I could hear rushing water from behind the glass door leading to the living room.
I moved as silently as possible. A loud splash came from behind. I glanced over my shoulder and saw that Akari had jumped into the sea without listening to Higasa. The water soaked her bandaged feet. Higasa tried to persuade her, but she shook her head and started walking.
We made our way down the hallway and into the living room. There was a large table in the old kitchen, with several chairs around it. There was also a refrigerator and a television set. All the furniture was immersed in the blue water.
A sea filled with the light of summer. Its blue color, which resembled colored glass, stood out distinctively in the darkness.
Splash. Splash. Splash.
The sound was coming from somewhere nearby. I took a closer look and saw something round. Something was moving across the water at a terrifying speed. But I couldn’t fully make it out. A white silhouette zipped past my vision and disappeared.
Suddenly, Mayuzumi pulled my hair. She pointed to the ceiling, telling me to turn on the light. I set Mayuzumi down on the table and searched for where I thought the switch was. Once I found the cord, I pulled on it. There was a click and the light came on. I waited for my eyes to adjust to the light, then looked around.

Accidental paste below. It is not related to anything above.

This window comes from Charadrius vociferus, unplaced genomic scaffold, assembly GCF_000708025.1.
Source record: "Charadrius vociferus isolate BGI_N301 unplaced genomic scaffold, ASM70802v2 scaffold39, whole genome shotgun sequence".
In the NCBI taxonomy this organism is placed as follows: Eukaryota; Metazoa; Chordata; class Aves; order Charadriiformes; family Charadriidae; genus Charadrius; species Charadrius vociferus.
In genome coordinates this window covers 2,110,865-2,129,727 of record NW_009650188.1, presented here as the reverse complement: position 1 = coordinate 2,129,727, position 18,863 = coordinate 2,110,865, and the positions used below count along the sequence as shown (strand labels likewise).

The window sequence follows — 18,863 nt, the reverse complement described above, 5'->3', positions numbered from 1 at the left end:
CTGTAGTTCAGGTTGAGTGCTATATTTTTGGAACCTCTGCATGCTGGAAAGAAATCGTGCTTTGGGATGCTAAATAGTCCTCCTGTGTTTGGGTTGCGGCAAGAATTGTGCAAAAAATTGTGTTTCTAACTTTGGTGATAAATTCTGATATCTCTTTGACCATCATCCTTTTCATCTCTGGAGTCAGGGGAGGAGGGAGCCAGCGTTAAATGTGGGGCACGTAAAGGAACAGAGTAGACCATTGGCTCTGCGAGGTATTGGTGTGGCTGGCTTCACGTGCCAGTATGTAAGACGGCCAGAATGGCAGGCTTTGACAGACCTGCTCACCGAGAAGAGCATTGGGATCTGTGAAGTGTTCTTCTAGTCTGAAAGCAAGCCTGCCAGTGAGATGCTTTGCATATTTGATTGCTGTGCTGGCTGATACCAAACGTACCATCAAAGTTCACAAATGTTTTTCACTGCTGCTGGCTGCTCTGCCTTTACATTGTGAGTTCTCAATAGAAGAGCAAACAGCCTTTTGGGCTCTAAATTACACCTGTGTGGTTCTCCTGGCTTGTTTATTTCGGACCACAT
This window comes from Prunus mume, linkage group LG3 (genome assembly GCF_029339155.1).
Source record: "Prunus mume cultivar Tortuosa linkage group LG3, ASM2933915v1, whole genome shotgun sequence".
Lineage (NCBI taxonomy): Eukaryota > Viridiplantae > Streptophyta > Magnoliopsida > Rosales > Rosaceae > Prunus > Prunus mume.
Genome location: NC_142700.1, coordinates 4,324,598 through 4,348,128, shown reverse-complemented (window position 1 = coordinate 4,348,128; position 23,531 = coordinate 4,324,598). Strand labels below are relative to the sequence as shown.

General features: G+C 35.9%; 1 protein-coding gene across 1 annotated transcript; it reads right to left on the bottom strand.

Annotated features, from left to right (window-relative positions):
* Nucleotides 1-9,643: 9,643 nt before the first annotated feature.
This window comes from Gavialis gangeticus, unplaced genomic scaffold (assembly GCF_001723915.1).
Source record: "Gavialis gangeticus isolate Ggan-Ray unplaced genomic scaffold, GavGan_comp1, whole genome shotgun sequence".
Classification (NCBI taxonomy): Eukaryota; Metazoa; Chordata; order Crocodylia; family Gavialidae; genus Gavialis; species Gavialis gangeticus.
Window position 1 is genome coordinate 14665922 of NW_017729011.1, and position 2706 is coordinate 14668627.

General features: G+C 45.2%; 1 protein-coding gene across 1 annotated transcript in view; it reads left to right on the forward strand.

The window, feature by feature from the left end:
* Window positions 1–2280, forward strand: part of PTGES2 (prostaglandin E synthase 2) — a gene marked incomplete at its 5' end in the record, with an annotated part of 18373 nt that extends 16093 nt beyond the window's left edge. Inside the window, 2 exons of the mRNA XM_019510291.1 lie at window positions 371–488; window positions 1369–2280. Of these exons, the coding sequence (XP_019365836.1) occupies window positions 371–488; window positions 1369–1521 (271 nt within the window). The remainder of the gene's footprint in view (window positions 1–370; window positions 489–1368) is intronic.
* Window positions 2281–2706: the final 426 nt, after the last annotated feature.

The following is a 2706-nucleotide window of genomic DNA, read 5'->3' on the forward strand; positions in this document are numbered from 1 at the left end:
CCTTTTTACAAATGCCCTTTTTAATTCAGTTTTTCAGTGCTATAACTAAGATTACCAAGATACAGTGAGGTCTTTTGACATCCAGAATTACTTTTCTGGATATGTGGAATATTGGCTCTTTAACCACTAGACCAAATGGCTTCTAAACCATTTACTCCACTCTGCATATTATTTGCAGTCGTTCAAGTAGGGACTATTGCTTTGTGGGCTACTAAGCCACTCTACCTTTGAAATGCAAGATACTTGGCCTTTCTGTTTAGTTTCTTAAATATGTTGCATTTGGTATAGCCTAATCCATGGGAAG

There was a monster.
The child in my stomach burst out laughing. A mass of flesh resembling a caterpillar was running around, splashing blue water all over the place. Its entire body looked like a lump of fat. The surface of its white skin was covered with red vessels, and two folds that looked like fins wrigged on its abdomen. There were also eyeballs attached to what appeared to be a head. Coated with a thin membrane, it was looking around wildly from side to side, as if searching for something.
Suddenly, the monster came running to my feet. Before I could evade, it slammed into my knee. My leg was buried in the soft flesh.
Its warm texture was reminiscent of human organs.
Every hair on my body stood on end. I reflexively kicked the monster away. There was a yelp.
The voice of a frightened woman. Loud splashes came from behind. I turned around to see that Akari had tripped. She stood up, squeezing her dress.
“I’m fine,” she murmured to the flustered Higasa.
The monster I kicked away was writhing on the floor in the distance, rubbing its head against the wall like a frightened dog.
I turned to Mayuzumi to ask what it was.
An animalistic grin was plastered on her face.
She was watching the monster with a nasty look. There was an amused glint in her eyes.